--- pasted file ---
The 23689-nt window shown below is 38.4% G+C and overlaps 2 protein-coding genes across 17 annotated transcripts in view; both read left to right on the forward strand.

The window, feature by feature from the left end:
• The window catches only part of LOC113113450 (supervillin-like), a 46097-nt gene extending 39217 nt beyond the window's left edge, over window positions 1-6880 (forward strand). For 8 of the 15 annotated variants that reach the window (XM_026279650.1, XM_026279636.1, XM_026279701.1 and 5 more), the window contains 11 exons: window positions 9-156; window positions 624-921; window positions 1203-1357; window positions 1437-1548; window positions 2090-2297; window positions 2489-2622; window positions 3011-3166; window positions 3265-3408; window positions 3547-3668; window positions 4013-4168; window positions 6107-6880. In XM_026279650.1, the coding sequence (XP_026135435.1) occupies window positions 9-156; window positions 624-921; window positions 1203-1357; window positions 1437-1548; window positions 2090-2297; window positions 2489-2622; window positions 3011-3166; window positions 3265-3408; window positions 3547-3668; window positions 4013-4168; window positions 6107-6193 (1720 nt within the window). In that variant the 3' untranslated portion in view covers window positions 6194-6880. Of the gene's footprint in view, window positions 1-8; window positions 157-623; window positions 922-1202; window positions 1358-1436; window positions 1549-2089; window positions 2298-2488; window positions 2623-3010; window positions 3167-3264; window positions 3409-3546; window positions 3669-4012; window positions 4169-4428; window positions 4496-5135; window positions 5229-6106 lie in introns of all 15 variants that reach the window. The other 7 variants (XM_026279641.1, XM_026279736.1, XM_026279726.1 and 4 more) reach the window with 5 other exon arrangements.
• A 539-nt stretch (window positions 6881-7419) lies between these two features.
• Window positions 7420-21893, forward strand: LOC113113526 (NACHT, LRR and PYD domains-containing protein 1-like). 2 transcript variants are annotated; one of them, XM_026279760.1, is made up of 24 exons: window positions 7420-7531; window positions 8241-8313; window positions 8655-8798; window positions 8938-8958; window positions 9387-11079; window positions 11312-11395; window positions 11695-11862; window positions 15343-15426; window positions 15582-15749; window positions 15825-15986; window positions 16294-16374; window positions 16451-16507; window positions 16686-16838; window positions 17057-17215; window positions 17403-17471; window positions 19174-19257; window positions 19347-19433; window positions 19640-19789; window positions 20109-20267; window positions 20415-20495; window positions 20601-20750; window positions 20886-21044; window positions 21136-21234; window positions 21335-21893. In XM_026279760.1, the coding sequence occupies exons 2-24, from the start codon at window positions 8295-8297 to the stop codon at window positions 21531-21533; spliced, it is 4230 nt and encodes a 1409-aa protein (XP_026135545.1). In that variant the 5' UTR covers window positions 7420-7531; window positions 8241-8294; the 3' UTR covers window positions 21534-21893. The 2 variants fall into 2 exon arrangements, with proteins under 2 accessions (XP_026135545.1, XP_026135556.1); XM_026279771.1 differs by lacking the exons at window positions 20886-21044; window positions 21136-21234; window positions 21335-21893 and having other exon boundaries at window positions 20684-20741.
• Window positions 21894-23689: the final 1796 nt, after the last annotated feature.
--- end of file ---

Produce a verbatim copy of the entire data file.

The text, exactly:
The 23689-nt window shown below is 38.4% G+C and overlaps 2 protein-coding genes across 17 annotated transcripts in view; both read left to right on the forward strand.

The window, feature by feature from the left end:
• The window catches only part of LOC113113450 (supervillin-like), a 46097-nt gene extending 39217 nt beyond the window's left edge, over window positions 1-6880 (forward strand). For 8 of the 15 annotated variants that reach the window (XM_026279650.1, XM_026279636.1, XM_026279701.1 and 5 more), the window contains 11 exons: window positions 9-156; window positions 624-921; window positions 1203-1357; window positions 1437-1548; window positions 2090-2297; window positions 2489-2622; window positions 3011-3166; window positions 3265-3408; window positions 3547-3668; window positions 4013-4168; window positions 6107-6880. In XM_026279650.1, the coding sequence (XP_026135435.1) occupies window positions 9-156; window positions 624-921; window positions 1203-1357; window positions 1437-1548; window positions 2090-2297; window positions 2489-2622; window positions 3011-3166; window positions 3265-3408; window positions 3547-3668; window positions 4013-4168; window positions 6107-6193 (1720 nt within the window). In that variant the 3' untranslated portion in view covers window positions 6194-6880. Of the gene's footprint in view, window positions 1-8; window positions 157-623; window positions 922-1202; window positions 1358-1436; window positions 1549-2089; window positions 2298-2488; window positions 2623-3010; window positions 3167-3264; window positions 3409-3546; window positions 3669-4012; window positions 4169-4428; window positions 4496-5135; window positions 5229-6106 lie in introns of all 15 variants that reach the window. The other 7 variants (XM_026279641.1, XM_026279736.1, XM_026279726.1 and 4 more) reach the window with 5 other exon arrangements.
• A 539-nt stretch (window positions 6881-7419) lies between these two features.
• Window positions 7420-21893, forward strand: LOC113113526 (NACHT, LRR and PYD domains-containing protein 1-like). 2 transcript variants are annotated; one of them, XM_026279760.1, is made up of 24 exons: window positions 7420-7531; window positions 8241-8313; window positions 8655-8798; window positions 8938-8958; window positions 9387-11079; window positions 11312-11395; window positions 11695-11862; window positions 15343-15426; window positions 15582-15749; window positions 15825-15986; window positions 16294-16374; window positions 16451-16507; window positions 16686-16838; window positions 17057-17215; window positions 17403-17471; window positions 19174-19257; window positions 19347-19433; window positions 19640-19789; window positions 20109-20267; window positions 20415-20495; window positions 20601-20750; window positions 20886-21044; window positions 21136-21234; window positions 21335-21893. In XM_026279760.1, the coding sequence occupies exons 2-24, from the start codon at window positions 8295-8297 to the stop codon at window positions 21531-21533; spliced, it is 4230 nt and encodes a 1409-aa protein (XP_026135545.1). In that variant the 5' UTR covers window positions 7420-7531; window positions 8241-8294; the 3' UTR covers window positions 21534-21893. The 2 variants fall into 2 exon arrangements, with proteins under 2 accessions (XP_026135545.1, XP_026135556.1); XM_026279771.1 differs by lacking the exons at window positions 20886-21044; window positions 21136-21234; window positions 21335-21893 and having other exon boundaries at window positions 20684-20741.
• Window positions 21894-23689: the final 1796 nt, after the last annotated feature.